Brazil has a better chance than most to achieve the vaunted Norwegian model of oil exploitation, and avoid the pitfalls of the Middle East (or closer to home in Venezuela). In large part this is due to timing. Countries such as Venezuela, Saudi Arabia, or Nigeria found oil at the start of their process of state formation. Oil let them avoid hard choices – in particular the need for a broad based economy to tax (as well as subsequent demands for representation). Brazil already has a vibrant and diversified economy, which won’t easily fade, even with the oil influx.
Second, Brazil has had significant experience in implementing national energy policies. During the 1970s, Brazil faced a situation somewhat similar to that the United States faces today – over reliance on foreign oil during years of volatile pricing. In an effort to limit its dependence, Brazil’s military government boosted hydroelectric power, and created Pro-Alcool, the National Alcohol Program. It created a now world class ethanol industry by offering low-cost loans and credit guarantees, mandating percentages in gasoline, setting government purchase prices, and guaranteeing monopolistic distribution by the state-owned energy company, Petrobras. Forty years later, Brazil is second only to the United States in terms of ethanol production, which powers 20% of its transportation matrix. Now largely self-sufficient, its overall energy portfolio is one of the cleanest in the world. While the pre-salt finds will test this last achievement, Brazil’s history of energy management shows that it can conduct a successful long-term energy policy.
Third, the pre-salt oil is hard to get at. Buried almost four miles below the ocean surface and a mile-thick layer of salt (the reason for the name), it is relatively expensive to extract. Unlike Mexico’s Cantarell fields, which were discovered by a fisherman as the oil seeping to the surface tangled his nets, extraction will require significant technology, expertise, and management. The time and effort needed to extract may work in Brazil’s favor, boosting local human capital and technology companies rather than the reverse. It may also mean that revenues enter the domestic economy more slowly, limiting the inflationary effects on domestic prices and other areas of the economy (avoiding the so-called Dutch disease.). Brazil already faces inflationary pressure—from both industrial expansion and natural resources like timber, iron ore, and beef—but prudent use of oil revenue could help not hinder their already impressive long-term growth prospects.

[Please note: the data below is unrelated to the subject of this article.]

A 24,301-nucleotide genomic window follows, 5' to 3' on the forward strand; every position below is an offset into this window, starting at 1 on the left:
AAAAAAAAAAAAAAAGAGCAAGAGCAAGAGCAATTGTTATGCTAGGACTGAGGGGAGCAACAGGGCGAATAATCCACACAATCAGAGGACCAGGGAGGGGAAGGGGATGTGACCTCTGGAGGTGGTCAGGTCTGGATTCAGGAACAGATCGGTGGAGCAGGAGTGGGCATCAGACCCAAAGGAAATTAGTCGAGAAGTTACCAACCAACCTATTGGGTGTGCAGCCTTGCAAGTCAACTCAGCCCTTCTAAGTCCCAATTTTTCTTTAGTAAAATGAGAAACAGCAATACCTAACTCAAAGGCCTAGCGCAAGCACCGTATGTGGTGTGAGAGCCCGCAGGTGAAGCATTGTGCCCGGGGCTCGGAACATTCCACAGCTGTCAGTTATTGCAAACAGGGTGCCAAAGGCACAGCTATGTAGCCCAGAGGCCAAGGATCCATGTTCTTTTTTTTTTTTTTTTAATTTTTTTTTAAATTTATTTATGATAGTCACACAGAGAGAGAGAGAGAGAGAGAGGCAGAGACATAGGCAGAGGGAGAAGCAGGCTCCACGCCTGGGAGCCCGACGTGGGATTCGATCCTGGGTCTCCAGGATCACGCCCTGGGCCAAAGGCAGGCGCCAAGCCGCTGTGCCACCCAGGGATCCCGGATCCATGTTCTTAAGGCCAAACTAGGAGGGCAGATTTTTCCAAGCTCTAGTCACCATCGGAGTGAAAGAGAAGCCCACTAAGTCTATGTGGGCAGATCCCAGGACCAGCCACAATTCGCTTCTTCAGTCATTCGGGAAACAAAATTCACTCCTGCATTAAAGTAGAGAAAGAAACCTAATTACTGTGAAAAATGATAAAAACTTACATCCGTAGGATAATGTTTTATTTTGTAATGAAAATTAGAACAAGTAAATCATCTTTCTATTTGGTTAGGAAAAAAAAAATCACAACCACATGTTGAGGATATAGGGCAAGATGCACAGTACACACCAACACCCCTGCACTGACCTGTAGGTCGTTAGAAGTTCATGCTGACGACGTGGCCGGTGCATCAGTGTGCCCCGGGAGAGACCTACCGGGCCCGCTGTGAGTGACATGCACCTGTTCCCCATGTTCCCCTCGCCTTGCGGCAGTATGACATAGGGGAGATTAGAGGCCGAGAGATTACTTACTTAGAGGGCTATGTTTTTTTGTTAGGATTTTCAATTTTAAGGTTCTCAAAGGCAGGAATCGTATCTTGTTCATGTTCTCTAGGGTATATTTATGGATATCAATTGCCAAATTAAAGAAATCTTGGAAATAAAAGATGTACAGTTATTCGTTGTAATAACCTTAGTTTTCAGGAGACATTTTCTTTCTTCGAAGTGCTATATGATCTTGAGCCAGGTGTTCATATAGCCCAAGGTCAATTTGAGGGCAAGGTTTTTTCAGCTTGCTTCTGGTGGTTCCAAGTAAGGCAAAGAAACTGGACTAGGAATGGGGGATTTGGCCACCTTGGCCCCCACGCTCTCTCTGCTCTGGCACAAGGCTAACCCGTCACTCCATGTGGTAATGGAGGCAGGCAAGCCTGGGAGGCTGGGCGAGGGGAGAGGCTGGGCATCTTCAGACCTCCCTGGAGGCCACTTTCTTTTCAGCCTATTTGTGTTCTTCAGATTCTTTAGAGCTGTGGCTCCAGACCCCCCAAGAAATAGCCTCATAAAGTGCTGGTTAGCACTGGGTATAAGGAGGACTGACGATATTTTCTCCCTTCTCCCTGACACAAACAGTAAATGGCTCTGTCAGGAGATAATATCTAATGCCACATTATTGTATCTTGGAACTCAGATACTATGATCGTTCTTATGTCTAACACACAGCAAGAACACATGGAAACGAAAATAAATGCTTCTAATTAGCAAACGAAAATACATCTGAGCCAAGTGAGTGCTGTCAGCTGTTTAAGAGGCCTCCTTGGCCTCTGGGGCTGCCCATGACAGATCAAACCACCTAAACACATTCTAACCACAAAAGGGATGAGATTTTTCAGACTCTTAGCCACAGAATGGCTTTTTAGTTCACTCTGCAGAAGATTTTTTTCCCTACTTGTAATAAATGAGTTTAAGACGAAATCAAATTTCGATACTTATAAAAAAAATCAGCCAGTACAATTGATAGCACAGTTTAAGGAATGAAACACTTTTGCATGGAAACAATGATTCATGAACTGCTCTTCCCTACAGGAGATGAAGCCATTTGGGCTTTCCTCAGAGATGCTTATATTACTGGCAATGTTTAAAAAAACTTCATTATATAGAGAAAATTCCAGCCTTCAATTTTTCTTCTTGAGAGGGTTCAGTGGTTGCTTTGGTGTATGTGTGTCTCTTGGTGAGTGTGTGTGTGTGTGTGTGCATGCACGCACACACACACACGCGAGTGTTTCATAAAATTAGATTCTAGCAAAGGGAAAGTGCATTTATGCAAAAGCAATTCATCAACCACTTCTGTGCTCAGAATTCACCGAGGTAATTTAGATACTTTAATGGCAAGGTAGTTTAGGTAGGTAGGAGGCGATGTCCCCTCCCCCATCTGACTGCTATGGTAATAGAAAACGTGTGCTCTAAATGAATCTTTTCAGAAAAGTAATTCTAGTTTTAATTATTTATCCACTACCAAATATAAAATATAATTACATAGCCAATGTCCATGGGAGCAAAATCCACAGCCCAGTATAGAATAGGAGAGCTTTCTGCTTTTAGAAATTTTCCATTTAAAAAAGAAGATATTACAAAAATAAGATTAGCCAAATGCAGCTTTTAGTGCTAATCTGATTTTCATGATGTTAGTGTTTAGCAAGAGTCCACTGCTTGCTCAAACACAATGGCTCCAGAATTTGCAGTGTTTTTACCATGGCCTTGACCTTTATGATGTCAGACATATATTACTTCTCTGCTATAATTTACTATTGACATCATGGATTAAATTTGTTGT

Finally, and perhaps counter intuitively, Brazil’s vibrant (if messy) democracy may rescue it from a less attractive fate. Hardly immune from patronage, corruption, and the like, Brazil’s democratic politics provide a platform for a multitude of interests and a system of checks and balances between branches and levels of government. This true political back-and-forth and compromise has never fully operated in the Middle East (much to the region’s detriment), and arguably was never firmly established next door in Venezuela. This isn’t to suggest that everyone gets heard in Brazil or that special interests don’t have a louder say than others. But it does give a broader array of political and economic players a voice, something that doesn’t occur under non-democratic regimes.
Taken together this suggests that the pre-salt oil can be what the Brazilians dream about— a means to tackle the big issues of poverty and structural inequality by boosting the social safety net, improving education, investing in infrastructure, and continuing to build foreign reserves to protect against inflation. The technological investment could also spill over into the broader economy, attracting engineers, scientists, and oilfield specialists. There are some positive examples from emerging economies— most notably Chile. Under its democratic leadership, it has managed its copper reserves (making up sixteen percent of GDP and nearly half of all exports—more than enough to curse instead of bless the nation) quite admirably. Let’s hope that Brazil follows a similar path.
( Original Article )
10:01 March 28, 2011
Analysis – By Rowan Callick in Port Moresby
Papua New Guinea’s founding father and Prime Minister Sir Michael Somare, aged 75 next month, was found guilty last Monday of 13 charges of misconduct and on Thursday was suspended from office for 14 days.
Until recently, this would have caused a sensation that would have virtually stopped the nation.
That it hasn’t demonstrates how rapidly PNG has changed. It is awash with cash, and corruption. It is wired everywhere, mobiles hanging off every ear, in a way unthinkable under the old government telecommunications corporation.
And its population is already larger than New Zealand’s and heading to overtake Australia this century.